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C F Beyer, J M Hill, J J Reidy, R W Beuerman; Corneal nerve disruption reactivates virus in rabbits latently infected with HSV-1.. Invest. Ophthalmol. Vis. Sci. 1990;31(5):925-932.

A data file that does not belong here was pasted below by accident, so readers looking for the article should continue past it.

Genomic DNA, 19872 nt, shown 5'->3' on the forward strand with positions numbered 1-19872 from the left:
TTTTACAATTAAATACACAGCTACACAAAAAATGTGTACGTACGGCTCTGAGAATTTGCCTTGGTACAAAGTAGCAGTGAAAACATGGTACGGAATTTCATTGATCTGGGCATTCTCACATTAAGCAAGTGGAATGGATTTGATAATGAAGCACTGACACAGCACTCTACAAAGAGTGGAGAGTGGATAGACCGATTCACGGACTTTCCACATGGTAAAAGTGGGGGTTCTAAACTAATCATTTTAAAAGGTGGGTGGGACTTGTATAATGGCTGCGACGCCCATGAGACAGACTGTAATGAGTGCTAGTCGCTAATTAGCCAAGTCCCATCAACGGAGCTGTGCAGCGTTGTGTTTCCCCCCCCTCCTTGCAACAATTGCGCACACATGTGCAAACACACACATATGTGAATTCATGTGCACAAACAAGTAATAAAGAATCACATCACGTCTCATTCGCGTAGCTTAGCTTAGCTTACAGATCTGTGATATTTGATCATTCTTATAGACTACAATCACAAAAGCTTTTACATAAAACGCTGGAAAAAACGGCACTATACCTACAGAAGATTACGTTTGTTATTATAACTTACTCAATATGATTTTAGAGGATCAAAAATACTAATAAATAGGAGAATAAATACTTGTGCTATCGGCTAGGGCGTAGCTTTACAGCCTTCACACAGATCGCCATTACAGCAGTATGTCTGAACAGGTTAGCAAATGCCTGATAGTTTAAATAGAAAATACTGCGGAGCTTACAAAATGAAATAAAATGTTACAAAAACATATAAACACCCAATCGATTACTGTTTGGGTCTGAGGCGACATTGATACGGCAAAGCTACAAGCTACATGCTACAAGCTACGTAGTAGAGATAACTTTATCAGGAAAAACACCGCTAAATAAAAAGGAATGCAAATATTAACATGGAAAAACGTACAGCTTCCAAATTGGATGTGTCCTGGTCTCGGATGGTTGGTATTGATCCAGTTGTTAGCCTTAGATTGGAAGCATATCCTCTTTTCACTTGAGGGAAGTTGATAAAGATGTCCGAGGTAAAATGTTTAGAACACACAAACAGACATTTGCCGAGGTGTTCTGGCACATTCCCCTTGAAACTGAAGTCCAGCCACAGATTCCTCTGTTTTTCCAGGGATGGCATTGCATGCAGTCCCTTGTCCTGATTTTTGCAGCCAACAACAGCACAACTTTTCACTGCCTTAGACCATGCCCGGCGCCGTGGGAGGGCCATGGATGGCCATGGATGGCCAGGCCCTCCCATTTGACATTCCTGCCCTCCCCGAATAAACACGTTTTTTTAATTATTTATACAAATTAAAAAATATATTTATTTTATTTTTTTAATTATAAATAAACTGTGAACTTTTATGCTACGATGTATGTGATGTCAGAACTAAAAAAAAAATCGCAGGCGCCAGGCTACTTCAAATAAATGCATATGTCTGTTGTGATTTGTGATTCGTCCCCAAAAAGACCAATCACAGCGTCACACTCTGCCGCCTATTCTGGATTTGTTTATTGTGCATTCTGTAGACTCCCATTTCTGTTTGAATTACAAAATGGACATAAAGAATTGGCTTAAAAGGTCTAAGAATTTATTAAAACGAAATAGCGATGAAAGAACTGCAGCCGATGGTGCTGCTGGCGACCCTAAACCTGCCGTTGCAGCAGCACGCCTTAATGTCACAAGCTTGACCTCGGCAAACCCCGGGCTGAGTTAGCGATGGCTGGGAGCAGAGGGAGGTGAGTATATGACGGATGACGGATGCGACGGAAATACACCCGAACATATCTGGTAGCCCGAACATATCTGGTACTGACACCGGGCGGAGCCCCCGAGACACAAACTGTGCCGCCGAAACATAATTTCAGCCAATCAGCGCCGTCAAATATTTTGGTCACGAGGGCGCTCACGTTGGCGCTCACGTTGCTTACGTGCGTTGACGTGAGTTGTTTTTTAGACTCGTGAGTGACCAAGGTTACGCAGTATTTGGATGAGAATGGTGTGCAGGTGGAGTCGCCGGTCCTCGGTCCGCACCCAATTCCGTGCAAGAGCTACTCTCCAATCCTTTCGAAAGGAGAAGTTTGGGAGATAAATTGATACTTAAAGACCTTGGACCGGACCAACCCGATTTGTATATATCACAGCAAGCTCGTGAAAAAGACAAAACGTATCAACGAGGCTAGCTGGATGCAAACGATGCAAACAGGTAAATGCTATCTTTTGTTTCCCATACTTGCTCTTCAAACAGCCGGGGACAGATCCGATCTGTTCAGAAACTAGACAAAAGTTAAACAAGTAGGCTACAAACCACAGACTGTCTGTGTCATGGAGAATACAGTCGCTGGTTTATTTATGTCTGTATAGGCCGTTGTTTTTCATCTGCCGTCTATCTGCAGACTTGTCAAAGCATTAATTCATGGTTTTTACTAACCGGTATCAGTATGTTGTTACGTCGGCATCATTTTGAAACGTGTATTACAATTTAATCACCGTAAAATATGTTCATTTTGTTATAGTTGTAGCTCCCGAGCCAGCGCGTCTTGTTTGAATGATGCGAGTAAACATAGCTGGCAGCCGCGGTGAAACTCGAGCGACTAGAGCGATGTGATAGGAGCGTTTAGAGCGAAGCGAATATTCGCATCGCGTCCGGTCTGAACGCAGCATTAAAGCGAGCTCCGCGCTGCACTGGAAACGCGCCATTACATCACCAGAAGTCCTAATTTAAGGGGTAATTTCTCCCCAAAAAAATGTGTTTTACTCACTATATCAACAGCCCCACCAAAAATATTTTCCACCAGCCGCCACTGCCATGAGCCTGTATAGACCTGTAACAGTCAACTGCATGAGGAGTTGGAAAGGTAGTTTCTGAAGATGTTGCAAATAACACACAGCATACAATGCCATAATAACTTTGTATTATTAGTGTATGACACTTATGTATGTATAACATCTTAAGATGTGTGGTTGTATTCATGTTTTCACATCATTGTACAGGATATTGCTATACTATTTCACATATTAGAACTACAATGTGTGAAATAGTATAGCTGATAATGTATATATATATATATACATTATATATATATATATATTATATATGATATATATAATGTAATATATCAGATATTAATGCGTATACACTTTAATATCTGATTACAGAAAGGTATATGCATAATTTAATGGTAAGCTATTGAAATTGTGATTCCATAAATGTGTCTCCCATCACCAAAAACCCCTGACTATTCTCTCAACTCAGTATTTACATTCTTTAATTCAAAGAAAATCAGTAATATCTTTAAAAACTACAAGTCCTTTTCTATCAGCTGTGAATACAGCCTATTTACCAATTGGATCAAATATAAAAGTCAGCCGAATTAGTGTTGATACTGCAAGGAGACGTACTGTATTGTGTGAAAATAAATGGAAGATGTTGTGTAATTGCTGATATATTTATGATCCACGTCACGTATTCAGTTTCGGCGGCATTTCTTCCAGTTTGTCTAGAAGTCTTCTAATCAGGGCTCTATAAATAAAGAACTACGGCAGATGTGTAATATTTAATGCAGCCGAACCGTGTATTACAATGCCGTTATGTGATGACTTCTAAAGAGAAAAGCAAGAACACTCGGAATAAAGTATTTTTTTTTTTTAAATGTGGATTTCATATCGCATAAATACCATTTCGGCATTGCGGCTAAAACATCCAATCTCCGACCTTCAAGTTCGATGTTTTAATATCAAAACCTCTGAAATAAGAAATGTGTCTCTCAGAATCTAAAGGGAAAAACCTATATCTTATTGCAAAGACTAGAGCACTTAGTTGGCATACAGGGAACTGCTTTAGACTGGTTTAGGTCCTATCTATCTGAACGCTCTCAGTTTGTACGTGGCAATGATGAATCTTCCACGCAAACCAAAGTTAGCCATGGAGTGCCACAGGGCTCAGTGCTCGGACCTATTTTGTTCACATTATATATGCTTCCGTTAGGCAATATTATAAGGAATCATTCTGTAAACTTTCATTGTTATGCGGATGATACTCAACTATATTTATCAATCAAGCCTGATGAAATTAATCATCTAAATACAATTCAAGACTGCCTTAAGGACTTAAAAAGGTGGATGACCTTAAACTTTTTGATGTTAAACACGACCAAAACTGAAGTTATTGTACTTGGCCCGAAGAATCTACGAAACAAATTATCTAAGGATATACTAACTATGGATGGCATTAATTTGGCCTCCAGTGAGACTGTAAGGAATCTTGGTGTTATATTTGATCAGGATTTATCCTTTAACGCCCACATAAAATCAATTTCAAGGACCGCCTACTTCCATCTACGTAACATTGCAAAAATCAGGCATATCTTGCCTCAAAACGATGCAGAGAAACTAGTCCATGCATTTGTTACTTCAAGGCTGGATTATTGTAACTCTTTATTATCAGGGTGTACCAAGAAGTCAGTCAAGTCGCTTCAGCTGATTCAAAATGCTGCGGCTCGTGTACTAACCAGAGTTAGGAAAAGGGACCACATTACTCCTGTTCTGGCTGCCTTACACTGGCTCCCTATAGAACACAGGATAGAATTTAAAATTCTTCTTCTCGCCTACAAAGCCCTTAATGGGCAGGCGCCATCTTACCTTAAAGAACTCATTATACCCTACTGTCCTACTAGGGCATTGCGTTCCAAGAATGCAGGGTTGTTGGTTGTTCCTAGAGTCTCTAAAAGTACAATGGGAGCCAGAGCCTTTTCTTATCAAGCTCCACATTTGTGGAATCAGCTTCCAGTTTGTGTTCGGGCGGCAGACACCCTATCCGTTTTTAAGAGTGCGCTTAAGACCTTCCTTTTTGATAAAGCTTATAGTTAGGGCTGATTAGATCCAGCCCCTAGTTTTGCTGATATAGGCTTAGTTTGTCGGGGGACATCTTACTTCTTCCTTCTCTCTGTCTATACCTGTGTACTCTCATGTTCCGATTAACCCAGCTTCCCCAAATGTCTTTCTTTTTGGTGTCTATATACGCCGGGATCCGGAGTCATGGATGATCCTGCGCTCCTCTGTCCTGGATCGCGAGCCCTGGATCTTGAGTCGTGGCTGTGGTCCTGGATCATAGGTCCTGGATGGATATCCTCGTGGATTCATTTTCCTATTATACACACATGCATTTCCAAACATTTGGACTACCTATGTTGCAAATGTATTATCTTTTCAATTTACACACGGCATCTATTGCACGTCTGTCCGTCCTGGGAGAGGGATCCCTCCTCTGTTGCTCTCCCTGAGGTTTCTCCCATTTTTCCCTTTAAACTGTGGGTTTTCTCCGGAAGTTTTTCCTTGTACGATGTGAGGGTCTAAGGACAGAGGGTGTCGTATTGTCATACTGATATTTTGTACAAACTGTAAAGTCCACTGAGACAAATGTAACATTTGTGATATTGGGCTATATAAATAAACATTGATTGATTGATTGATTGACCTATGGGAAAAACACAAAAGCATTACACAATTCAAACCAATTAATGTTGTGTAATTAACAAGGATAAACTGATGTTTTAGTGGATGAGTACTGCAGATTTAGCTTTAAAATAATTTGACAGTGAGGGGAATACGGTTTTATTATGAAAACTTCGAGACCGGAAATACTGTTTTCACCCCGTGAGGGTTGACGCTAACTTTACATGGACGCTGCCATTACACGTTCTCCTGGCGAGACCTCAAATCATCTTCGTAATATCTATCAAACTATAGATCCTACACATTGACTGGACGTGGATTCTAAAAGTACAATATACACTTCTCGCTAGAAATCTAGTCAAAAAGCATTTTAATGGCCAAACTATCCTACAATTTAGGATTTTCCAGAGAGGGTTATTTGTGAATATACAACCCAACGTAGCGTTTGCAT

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Trauma, inflammation, and neuronal stimulation or damage can reactive latent herpes simplex virus type 1 (HSV-1). The innervation density of the corneal epithelium is 300-600 times that of skin and, therefore, corneal nerve disruption could provide a strong stimulus for HSV-1 reactivation. This study has documented HSV-1 ocular reactivation following three methods of corneal nerve disruption in rabbits. Twenty HSV-1 latently infected rabbits (26 eyes) were divided into three groups: 7 rabbits received uniocular cryogenic injury, 7 rabbits underwent uniocular anterior superficial keratectomy, and 6 rabbits had binocular transection of the corneal nerves at the corneoscleral limbus which, in contrast to the other treatments, produced minimal epithelial change. Opposite eyes in the first two groups of rabbits were left undisturbed to serve as HSV-1 infected controls. Three additional rabbits, not infected with HSV-1, underwent gold chloride impregnation of the corneal nerves for light microscopic documentation of corneal nerve damage induced by each procedure. On all HSV-1 infected eyes, daily HSV-1 ocular cultures were obtained for 7 consecutive days. All three procedures resulted in marked corneal nerve destruction and degeneration. HSV-1 shedding occurred in 5/7 (71%) of the eyes that underwent cryogenic lesioning; in 5/7 (71%) of the eyes that underwent anterior keratectomy; and in 8/12 (67%) of the eyes that had the corneal nerves transected at the corneoscleral limbus. Only 4 (29%) of the 14 control eyes had positive HSV-1 ocular cultures. This investigation provides strong evidence that corneal nerve disruption is correlated with ocular HSV-1 reactivation.
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